By Dr. Jody Muelaner
A constant force spring is engineered to exert a consistent force over its range of motion. This is in contrast to typical springs and elastic materials, which produce a force proportional to their extension.
The most common constant force spring is a spiral wound torsion spring, which is sometimes referred to as a steel strip spring. It can be manufactured to produce a consistent force over a linear motion. Or, it can be designed to exert a torque resisting twisting. In the latter case it’s more accurately described as a constant torque spring (although the term power spring is generally used).
Spiral wound torsion springs are formed from a thin strip, typically of sprung steel, coiled into a flat spiral. This design allows for large angular deflections of many revolutions, so it is possible to use just a small part of the full extension. Combined with a significant pre-tension in the spring, this can result in a relatively flat force or torque profile.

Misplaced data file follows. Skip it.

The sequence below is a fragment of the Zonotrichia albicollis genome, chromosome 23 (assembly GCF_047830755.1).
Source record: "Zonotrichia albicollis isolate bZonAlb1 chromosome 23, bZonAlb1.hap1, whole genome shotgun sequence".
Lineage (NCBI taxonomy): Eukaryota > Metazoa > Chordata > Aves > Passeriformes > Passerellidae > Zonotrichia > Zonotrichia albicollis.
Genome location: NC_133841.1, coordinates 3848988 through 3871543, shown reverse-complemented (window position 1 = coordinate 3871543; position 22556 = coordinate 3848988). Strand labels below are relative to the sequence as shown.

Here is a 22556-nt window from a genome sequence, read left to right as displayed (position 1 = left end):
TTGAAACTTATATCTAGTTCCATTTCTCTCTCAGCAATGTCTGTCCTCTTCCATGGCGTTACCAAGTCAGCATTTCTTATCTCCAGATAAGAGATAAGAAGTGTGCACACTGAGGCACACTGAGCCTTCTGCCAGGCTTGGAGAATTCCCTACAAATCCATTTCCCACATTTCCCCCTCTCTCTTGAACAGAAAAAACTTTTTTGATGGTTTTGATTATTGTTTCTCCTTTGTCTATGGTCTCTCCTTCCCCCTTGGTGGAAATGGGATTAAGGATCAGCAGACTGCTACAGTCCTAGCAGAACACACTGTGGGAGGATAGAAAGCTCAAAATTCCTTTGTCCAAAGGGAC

As the strip is unwound, energy is stored in the flattened strip. When a force is required over a linear motion, the strip is extended along a straight path. However, if torque is required for a rotary motion, the strip may be wound in on itself or onto another spool in the opposite direction. Constant force linear motion has many uses, including feed mechanisms for shop floor dispensers and automated machinery, and for counterbalances. Constant force rotary motion is useful for retracting cords, hoses, seatbelts and the like onto spools.
A special use for spiral wound torsion springs is to power the mechanism in mechanical watches and clocks. In this application, the springs are called “mainsprings” and constant force is particularly critical because it will affect timekeeping. Other clockwork machines also use springs in a similar way and may also use the term mainspring.
When the mechanism is “wound,” energy is stored in the spring. It is, then, released as a torque that powers the mechanism. For example, turning the “hands” of a watch.
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